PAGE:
The larger the field of candidates, the more power New Hampshire voters have in winnowing the field to the three or four candidates who will continue on to others states. New Hampshire Republicans, like Valery Mitchell, of Concord, attended the conference trying to figure out whom they can eliminate from their list.
"I am looking for someone who can inspire," said Mitchell. "I am not just looking for a boring manager."
This wasn't a political convention, where candidates often demonstrate organizational support and momentum by overwhelming the room with signs and shouting. Activists applauded politely.
But outside the ballroom, bumper stickers, booths, and swag lined the tables. Guests snapped pictures on a green screen with superimposed natural landscapes of the Granite State.
"This event is unprecedented," said Steve Duprey, a Republican national committeeman from New Hampshire. "There are so many presidential candidates because this time it is an open seat, and there is no heir apparent.''
The summit matters because the crowd comprises the state's GOP gatekeepers. Before the primary takes place early next February, they will decide who will speak at county fund-raising dinners and host house parties with their neighbors, all key steps toward success in the primary early next year.
The real opportunity, however, could be for lesser-known candidates such as former Virginia governor Jim Gilmore, former Maryland governor Bob Ehrlich, and conservative filmmaker Dennis Michael Lynch.
Liz Christoffersen, a Republican operative from Hollis, was also shopping for a candidate to back. So was state Senator Sam Cataldo, of Farmington. Both have their eye on a particular item on the résumé: governor.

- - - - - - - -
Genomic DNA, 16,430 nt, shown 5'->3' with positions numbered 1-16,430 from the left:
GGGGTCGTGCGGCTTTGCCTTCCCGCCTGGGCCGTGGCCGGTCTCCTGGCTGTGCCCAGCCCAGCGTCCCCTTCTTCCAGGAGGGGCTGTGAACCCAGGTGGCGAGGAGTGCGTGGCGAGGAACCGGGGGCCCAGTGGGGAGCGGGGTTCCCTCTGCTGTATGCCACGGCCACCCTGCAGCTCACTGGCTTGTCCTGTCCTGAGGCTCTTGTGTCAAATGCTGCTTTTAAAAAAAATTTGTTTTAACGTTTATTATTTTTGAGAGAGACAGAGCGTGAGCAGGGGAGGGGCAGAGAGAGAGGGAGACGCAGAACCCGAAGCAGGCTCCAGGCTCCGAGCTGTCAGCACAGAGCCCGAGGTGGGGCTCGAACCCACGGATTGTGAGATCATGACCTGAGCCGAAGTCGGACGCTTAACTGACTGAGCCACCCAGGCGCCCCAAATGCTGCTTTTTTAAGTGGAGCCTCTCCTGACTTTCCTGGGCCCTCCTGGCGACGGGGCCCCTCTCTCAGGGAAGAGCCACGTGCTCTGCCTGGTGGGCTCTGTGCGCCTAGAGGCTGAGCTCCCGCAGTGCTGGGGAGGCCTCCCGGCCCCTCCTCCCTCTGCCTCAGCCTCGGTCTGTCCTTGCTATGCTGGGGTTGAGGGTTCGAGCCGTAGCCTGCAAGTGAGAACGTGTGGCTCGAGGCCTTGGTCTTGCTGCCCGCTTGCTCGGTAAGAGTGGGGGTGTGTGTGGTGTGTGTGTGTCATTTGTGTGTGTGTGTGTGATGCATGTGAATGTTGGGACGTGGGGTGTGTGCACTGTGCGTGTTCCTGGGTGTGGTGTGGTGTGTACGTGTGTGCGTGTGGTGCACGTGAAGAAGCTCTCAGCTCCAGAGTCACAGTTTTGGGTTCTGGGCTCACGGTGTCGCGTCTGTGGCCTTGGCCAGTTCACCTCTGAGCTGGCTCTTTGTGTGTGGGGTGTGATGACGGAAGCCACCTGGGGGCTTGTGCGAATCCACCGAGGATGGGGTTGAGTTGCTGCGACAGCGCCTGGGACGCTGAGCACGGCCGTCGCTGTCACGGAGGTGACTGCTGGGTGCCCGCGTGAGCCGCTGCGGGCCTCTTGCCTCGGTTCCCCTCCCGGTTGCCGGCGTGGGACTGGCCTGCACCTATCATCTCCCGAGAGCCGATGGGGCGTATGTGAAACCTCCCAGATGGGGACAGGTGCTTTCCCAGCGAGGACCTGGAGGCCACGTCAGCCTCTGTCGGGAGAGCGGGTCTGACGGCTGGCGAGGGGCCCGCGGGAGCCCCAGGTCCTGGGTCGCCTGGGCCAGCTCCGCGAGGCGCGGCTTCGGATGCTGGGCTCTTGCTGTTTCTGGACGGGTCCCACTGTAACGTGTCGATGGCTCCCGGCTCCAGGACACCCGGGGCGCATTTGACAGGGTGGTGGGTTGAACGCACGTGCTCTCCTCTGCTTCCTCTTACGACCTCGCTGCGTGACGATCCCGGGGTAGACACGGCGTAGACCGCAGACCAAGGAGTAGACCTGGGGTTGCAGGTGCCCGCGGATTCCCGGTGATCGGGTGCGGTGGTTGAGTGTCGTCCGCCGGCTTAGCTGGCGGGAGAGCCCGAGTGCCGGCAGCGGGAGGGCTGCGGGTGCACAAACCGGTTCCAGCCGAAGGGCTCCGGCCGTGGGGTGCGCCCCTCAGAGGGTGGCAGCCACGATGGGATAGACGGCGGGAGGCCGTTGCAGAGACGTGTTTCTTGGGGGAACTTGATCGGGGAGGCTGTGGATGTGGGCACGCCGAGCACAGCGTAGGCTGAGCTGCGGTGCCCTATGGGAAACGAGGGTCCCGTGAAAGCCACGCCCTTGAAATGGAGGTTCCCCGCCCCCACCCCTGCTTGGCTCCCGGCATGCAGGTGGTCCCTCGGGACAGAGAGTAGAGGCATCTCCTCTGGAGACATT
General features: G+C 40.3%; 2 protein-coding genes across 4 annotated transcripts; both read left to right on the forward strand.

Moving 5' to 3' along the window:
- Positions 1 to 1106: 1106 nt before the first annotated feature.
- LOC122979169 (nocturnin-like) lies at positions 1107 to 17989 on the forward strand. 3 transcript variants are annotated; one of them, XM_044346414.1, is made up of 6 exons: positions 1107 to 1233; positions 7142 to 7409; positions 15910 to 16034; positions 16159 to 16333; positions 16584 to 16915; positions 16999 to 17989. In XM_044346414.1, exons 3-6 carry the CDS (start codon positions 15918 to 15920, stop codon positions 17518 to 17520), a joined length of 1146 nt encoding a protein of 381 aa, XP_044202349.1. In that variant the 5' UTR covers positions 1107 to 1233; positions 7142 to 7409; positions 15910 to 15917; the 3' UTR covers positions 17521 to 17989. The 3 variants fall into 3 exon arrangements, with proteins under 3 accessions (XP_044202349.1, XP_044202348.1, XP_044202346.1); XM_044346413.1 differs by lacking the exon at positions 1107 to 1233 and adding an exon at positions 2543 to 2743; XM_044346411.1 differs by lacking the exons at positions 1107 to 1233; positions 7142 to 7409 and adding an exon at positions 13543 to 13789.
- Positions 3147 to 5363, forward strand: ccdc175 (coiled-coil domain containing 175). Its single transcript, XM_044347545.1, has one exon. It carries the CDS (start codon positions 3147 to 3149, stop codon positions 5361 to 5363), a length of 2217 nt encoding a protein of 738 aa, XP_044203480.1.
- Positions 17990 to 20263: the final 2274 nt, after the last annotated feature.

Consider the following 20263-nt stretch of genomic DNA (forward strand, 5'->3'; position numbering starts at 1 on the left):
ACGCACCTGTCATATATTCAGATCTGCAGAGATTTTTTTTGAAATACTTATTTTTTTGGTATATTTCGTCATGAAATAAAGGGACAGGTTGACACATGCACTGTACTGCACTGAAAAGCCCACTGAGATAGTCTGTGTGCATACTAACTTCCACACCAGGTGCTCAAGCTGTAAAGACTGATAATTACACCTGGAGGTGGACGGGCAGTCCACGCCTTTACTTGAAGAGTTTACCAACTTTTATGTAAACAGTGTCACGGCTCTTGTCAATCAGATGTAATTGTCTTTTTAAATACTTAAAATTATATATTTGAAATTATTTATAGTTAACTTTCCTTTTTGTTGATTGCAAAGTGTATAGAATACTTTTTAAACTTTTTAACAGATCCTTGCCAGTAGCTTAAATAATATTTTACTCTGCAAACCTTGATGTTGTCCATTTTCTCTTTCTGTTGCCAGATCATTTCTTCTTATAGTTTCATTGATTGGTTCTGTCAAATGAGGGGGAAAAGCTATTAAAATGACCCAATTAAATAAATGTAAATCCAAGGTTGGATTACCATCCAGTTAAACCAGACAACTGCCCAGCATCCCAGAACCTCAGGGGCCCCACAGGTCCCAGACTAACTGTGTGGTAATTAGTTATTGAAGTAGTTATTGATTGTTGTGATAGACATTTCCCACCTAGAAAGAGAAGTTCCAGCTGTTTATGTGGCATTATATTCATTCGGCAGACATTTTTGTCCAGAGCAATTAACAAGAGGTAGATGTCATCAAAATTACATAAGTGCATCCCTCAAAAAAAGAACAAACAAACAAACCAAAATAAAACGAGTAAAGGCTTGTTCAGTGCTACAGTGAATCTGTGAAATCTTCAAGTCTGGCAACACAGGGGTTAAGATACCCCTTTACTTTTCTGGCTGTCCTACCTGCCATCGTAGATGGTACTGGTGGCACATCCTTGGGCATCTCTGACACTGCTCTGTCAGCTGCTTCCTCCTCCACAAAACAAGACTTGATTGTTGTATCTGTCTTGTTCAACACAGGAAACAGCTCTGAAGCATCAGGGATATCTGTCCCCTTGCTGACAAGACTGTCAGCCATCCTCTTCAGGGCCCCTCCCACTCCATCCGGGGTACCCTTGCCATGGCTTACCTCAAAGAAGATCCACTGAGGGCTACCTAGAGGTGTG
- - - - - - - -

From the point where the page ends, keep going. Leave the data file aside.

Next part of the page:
"For my mind, governors know how to do the job better than senators," Cataldo said.
Perry, who won three terms as governor in Texas, extended his antiestablishment message to include major financial institutions on Wall Street.
"The conservative movement must be the agent of reform," he said. "There is something wrong when the Dow has record highs, but businesses on Main Street cannot get a loan."
Rubio, given a prime dinner speaking slot, stressed his family's humble roots as Cuban immigrants, who were "never rich and they were never famous," but, a few decades removed from poverty, they owned a home and retired.
"That happens to be my story, but that is actually our story. It is what defines us as a nation and as a people. It is the basis of what separates us from the rest of the world. Today it is in doubt,'' Rubio said.
The event – a $75-a-ticket fund-raiser for the party – is a show of force for the New Hampshire primary itself. This is the first presidential primary cycle in recent memory when state's first-in-the-nation role does not appear to be challenged by other states.
The only potential candidates who skipped the event were former US Senator Rick Santorum of Pennsylvania and retired Maryland physician Ben Carson.
"I think New Hampshire is extremely powerful in the nomination process because it is going to be place where a [large field of] candidates gets whittled down and that process begins at an event like this one," said Elaine Kamarck, a Harvard Kennedy School lecturer.